March Madness: ESSA State Plans with Less Federal Oversight

March Madness: ESSA State Plans with Less Federal Oversight

 

As noted in our March 14th Advocacy Bulletin update, Congress has been busy in repealing Obama era education rules and regulations, including the State Plan and Accountability Rules under ESSA. On March 13th, the U.S. Department of Education released an updated ESSA State Plan Template, which strips the rules language from the requirements states have to follow in order to submit a completed ESSA State Plan for federal approval by the U.S. Department of Education. 

March Madnesss


Here are some highlights of the differences/similarities between the original template and the revised template, including opportunities for music education:

  1. The revised template includes only the narrative and accountability material required in the law. Period. In fact, general statements of assurance – places where a state simply agrees to what is required of the state – are not even included in the template and will be due at a later date to the Department.
  2. This is especially evident in the consultation with stakeholders language. The idea that states must confer with a broad range of the public and those working in public education is straight from the law – but in the assurances section of the Title I state plan So, it’s not directly addressed in the Revised State Plan Template.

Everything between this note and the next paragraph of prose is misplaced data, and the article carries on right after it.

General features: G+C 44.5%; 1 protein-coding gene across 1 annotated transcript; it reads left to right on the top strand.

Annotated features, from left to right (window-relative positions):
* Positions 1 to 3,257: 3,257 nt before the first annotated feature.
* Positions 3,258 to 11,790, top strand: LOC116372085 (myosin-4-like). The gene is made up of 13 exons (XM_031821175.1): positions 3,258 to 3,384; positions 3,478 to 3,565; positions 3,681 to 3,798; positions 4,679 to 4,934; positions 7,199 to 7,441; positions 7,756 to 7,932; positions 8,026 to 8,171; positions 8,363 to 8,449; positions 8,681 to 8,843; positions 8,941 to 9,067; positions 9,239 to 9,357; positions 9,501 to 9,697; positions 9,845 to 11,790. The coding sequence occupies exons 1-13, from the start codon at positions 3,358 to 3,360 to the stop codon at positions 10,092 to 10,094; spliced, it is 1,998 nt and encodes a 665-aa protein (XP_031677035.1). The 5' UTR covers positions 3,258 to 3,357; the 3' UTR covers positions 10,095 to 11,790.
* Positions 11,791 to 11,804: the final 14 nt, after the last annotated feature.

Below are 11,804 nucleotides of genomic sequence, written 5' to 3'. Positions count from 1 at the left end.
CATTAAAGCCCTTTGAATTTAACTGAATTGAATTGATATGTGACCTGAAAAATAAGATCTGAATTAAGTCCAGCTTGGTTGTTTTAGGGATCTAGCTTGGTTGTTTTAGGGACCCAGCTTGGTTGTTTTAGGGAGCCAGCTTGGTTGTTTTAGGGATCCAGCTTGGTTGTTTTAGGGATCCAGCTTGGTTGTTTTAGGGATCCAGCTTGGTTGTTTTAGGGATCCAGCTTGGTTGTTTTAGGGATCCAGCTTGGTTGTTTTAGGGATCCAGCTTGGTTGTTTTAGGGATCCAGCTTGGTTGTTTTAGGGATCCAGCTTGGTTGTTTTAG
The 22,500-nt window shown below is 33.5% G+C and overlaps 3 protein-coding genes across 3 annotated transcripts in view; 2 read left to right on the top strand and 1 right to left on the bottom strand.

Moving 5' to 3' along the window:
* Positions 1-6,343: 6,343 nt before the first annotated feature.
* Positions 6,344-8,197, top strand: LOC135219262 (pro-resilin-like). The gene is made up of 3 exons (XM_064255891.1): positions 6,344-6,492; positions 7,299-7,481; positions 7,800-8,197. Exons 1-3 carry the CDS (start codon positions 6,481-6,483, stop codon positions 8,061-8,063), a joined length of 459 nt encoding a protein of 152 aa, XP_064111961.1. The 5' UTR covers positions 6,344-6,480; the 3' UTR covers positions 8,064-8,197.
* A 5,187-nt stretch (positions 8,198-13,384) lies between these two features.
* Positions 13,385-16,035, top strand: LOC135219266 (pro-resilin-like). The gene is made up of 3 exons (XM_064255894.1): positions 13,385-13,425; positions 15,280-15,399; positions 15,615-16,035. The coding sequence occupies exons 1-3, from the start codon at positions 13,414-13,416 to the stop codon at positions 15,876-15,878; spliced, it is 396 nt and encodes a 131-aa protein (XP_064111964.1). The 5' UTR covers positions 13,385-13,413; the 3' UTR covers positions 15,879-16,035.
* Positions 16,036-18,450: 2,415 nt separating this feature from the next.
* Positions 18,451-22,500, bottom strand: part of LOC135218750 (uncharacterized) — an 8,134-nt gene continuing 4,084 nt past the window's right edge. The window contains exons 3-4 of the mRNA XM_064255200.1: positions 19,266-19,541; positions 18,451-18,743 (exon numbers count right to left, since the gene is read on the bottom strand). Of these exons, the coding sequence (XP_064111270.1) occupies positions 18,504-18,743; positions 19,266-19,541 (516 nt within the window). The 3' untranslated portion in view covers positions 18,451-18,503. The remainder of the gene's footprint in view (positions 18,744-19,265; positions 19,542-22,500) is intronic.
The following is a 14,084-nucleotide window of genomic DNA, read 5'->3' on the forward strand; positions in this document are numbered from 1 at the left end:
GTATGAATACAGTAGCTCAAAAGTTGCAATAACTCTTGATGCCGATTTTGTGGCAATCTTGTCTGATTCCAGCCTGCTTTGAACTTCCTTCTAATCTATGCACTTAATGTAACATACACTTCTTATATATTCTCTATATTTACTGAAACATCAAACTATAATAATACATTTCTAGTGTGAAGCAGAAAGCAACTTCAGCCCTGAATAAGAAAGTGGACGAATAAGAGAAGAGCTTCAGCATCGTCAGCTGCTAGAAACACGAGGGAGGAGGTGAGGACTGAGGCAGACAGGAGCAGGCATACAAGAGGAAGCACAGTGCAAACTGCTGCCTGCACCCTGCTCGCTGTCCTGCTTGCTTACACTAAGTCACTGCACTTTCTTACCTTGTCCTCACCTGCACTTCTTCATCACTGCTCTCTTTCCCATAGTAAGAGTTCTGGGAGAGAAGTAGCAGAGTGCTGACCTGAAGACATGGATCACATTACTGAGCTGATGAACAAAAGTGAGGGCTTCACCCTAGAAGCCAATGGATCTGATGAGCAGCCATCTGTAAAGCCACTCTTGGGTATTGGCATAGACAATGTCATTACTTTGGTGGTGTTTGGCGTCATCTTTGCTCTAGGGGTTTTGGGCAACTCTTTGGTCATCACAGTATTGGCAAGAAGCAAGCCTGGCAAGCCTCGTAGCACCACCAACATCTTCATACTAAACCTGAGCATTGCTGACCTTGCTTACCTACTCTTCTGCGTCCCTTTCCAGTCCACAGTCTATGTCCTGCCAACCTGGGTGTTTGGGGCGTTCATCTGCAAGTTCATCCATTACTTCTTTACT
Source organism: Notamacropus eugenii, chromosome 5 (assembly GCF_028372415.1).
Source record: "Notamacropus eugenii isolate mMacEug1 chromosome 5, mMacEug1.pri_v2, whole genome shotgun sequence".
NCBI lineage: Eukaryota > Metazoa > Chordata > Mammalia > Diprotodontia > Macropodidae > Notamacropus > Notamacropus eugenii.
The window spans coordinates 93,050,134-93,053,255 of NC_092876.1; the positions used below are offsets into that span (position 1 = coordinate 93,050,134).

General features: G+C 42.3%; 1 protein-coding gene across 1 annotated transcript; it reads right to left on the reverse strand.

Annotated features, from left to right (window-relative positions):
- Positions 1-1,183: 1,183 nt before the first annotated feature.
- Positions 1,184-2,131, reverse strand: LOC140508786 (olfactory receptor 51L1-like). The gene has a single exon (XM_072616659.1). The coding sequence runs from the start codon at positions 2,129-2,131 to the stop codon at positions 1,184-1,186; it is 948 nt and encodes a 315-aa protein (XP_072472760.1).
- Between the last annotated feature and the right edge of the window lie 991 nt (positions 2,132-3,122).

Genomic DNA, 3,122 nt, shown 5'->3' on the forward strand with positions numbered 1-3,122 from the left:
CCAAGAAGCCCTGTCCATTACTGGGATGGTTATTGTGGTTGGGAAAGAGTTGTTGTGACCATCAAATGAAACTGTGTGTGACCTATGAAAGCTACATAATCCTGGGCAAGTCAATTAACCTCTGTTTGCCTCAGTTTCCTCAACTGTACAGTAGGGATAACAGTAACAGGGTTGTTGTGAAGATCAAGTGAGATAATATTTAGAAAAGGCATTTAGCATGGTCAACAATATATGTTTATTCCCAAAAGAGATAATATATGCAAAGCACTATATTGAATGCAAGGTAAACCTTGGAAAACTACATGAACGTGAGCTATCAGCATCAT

3. The revised template does NOT ask for a description of the state’s academic standards, including how such standards will be measured with the state level assessments (p. 6). This will, again, be asked for later. As figuring out state assessments, including those alternative assessments for students with special needs and how many students are eligible for the alternative assessments, is some of the hardest work states undertake in completing their federal plan. It appears that the Department is helping states out by deferring the submission of this information. At the same time, the decisions made regarding state assessments can at times drive the accountability decisions made by states. It’s difficult to build one without having the other in place.
  4. The revised template makes it easier, overall, for music and arts education advocates to press states to include access and participation in the arts in the accountability system due to the template referring just to the language in ESSA, which is broader than the rules which were just overturned (p. 11). As noted in EdWeek, several states are already undertaking this very thing; the revised template should make such a request easier for a state to defend through the federal review process.
  5. Information on Title IV-A funds and programs will be scant in the plans that follow the Department’s revised template. The template only requires a description of state level activities funded by Title IV-A (which can include music and arts education opportunities or capacity building) and how the funds for Title IV-A will be distributed by the state.
  6. While the original due dates of April 3 and September 18 remain for state plan submission (click here to see which YOUR state signed up for!), states which have selected the April 3 deadline can choose to get the plan to the Department by May 3, giving the states time to change their plans over to the new template.

Lynn Tuttle, Director of Content & Policy, Center for Advocacy, Policy, and Constituency Engagement, March 15, 2017. © National Association for Music Education (NAfME.org)